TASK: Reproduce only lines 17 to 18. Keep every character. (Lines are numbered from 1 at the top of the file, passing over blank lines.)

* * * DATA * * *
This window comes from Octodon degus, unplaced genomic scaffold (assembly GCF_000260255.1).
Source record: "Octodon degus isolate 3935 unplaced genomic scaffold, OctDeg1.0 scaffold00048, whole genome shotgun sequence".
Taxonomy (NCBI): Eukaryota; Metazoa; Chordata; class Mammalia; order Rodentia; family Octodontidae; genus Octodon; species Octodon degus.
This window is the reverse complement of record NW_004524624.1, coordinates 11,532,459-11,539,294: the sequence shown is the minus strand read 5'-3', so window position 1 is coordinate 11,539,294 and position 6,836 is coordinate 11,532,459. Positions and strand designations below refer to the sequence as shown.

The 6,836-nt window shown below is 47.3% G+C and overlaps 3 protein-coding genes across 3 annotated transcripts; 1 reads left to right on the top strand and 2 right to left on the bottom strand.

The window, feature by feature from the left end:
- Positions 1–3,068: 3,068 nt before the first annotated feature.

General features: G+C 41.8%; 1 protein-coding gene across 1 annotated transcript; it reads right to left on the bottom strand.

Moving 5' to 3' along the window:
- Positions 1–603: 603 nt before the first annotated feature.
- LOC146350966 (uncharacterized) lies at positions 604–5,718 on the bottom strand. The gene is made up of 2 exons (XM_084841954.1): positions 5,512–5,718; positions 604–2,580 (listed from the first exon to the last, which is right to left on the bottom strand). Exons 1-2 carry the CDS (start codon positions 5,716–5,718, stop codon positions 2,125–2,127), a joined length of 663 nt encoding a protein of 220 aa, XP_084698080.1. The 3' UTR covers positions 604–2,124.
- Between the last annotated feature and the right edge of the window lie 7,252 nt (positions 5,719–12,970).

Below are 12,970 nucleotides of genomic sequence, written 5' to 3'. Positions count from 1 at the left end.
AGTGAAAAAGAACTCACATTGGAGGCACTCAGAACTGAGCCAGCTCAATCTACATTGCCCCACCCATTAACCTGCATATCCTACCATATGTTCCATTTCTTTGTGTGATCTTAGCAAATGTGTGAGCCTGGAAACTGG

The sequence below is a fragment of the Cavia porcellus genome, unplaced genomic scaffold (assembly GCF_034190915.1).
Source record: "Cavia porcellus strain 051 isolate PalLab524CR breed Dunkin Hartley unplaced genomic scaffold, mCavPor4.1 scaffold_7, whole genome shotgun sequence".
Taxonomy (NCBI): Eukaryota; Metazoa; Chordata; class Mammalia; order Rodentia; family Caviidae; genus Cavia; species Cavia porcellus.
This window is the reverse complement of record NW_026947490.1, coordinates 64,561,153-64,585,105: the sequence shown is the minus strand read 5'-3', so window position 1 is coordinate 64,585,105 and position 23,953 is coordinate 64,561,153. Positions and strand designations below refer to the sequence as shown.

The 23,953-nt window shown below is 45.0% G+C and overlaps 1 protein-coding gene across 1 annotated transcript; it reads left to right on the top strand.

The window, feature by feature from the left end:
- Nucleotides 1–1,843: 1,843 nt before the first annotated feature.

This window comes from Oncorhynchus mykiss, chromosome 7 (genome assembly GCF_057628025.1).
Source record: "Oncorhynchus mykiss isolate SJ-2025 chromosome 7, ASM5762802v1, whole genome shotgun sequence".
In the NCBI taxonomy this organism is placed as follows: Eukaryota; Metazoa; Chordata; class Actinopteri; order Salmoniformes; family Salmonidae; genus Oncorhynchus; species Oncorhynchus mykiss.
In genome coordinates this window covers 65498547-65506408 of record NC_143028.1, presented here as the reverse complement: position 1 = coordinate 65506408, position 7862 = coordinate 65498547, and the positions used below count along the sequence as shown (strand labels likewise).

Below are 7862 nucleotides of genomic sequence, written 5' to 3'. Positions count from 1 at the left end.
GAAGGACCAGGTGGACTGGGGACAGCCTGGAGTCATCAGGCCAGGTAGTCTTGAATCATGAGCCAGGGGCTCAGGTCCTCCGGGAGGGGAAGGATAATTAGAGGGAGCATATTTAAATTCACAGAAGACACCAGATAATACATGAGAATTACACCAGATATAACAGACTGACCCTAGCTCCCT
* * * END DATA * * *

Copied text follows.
Taxonomy (NCBI): Eukaryota; Metazoa; Chordata; class Mammalia; order Rodentia; family Caviidae; genus Cavia; species Cavia porcellus.
This window is the reverse complement of record NW_026947490.1, coordinates 64,561,153-64,585,105: the sequence shown is the minus strand read 5'-3', so window position 1 is coordinate 64,585,105 and position 23,953 is coordinate 64,561,153. Positions and strand designations below refer to the sequence as shown.